R (ota Davis et al) v. Secretary of State for Home Department  EWHC 2092 – 17 July 2015 – read judgment
When a domestic Act of Parliament is in conflict with EU law, EU law wins. And when a bit of the EU Charter (given effect by the Lisbon Treaty) conflicts with an EU Directive, the EU Charter wins.
Which is why the Divisional Court found itself quashing an Act of Parliament on Friday – at the behest of four claimants, including two MPs, the Tories’ David Davis and Labour’s Tom Watson.
The doomed Act is the Data Retention and Investigatory Powers Act 2014 or DRIPA. It was in conformity with an underlying EU Directive (the Data Retention Directive 2006/24/EC or DRD – here). However, and prior to DRIPA, the DRD had been invalidated by the EU Court (in the Digital Rights Ireland case here) because it was in breach of the EU Charter.
All this concerns communications data, which tell us who was sending an email, to whom, from where, and when – but not the content of the email. DRIPA in effect compels telecoms providers to keep communications data for 12 months, and to make it available to public bodies such as intelligence and law enforcement agencies.
In the matter of an application by JR38 for Judicial Review (Northern Ireland)  UKSC 42
Does the publication of photographs of a child taken during a riot fall within the scope of Article 8 ECHR?
It depends, says a Supreme Court majority, specifically on whether there was a reasonable expectation of privacy. Either way, the Court in J38 agreed that whether or not the 14 year-old Appellant’s right to respect for private life was in play, the publication of police photographs of him was justified in the circumstances.
Gareth Lee v. Ashers Baking Co Ltd, Colin McArthur and Karen McArthur  NICty 2 – read judgment here.
In a claim popularly dubbed the ‘gay cake’ case, which has attracted international attention, District Judge Brownlie of the Northern Ireland County Court held yesterday that it was unlawful direct discrimination on grounds of sexual orientation for a bakery owned by two Christians to refuse to bake a cake which had printed on it a picture of ‘Bert and Ernie’ and the caption ‘Support Gay Marriage’ .
The parties approached the claim from very different standpoints. The Plaintiff, Mr Lee, argued that Mr and Mrs McArthur refused to bake the cake because he was gay. The Defendants argued that they did not know what Mr Lee’s sexual orientation was and it would have made no difference if they had. They would have happily served him a cake of any kind. Rather, they objected to the message on the cake because they felt they would be promoting or supporting a cause which they disagreed with, going against their consciences. They would have refused to bake the same cake for a customer of any sexual orientation.
Mirza v The Secretary of State for the Home Department  CSIH 28, 17 April 2015 – read judgment
On the same day as it handed down judgment in the Khan case (see Fraser Simpson’s post here), the Court of Session’s appeal chamber – the Inner House – provided further guidance on the relationship between the Immigration Rules and Article 8. Of particular interest in Mirza are the court’s comments on where the rights of a British spouse figure in the context of an application for leave to remain by his or her partner.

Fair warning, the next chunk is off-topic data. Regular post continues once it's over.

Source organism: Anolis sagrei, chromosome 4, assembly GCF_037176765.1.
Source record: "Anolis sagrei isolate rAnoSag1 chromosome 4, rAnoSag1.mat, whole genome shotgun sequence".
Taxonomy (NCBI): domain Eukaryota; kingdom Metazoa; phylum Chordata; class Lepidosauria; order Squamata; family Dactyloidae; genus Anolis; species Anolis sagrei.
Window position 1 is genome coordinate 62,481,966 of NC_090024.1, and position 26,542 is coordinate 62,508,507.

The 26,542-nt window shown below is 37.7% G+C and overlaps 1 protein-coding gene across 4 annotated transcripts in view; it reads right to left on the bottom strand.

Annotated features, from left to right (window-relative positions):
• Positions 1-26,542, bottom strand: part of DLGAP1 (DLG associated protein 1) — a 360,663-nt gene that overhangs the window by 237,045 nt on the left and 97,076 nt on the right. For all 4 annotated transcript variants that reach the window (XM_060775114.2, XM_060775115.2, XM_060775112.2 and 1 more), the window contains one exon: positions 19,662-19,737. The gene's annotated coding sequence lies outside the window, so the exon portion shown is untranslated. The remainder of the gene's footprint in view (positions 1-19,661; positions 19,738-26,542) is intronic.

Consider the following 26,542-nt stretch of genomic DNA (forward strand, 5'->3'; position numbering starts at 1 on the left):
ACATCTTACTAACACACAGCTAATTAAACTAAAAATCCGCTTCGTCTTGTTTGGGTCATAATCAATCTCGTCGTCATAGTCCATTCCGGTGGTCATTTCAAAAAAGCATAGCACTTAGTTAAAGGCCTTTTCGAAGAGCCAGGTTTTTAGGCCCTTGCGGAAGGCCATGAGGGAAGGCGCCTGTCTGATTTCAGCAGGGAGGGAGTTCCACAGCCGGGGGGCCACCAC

In the news:
“If the Conservatives come back into power it’s revolution time”. These are the words of ex-Court of Appeal judge Sir Antony Hooper at a legal aid protest rally on Thursday, as he called for lawyers to ‘walk-out’ in the event of a Conservative victory. At the same rally another senior judge, Sir Alan Moses, lamented that all political parties are ignoring “the plight of those who [cannot] afford a lawyer” – citing that only the Greens have pledged to reverse the cuts to legal aid.
However, academic Graham Gee warns against using disrespectful rhetoric when analysing the Tory manifesto. He argues people should avoid “creating an impression that [Conservative] proposals are beyond-the-pale and reflective only of short-term, self-interested calculations”.
John Catt. Photo credit: The Guardian
R (Catt) and R (T) v Commissioner of Police of the Metropolis  UKSC 9
A majority of the Supreme Court has held that the retention by police of information on the Domestic Extremism Database about a 91 year-old activist’s presence at political protests was (1) in accordance with the law and (2) a proportionate interference with his right to a private life under Article 8(1) of the ECHR.
However, Lord Toulson’s dissent noted that the information was retained for many years after Mr Catt had attended these mainstream political events, and the police had concluded that he was not known to have acted violently. Accordingly, he thought its retention was unnecessary and disproportionate.
The Counter-Terrorism and Security Bill begins its final stages in the House of Lords today. This blog considered the Bill on its introduction to the Lords. In the interim, both the Joint Committee on Human Rights and the Constitution Committee of the House of Lords have reported, both recommending significant amendments.
Despite repeat flurries of excitement as a coalition of Peers suggest time and again that most of the controversial Communications Data Bill – popularly known as the Snoopers’ Charter – might be a late-stage drop in; the press has, perhaps regrettably, shown little interest in the Bill.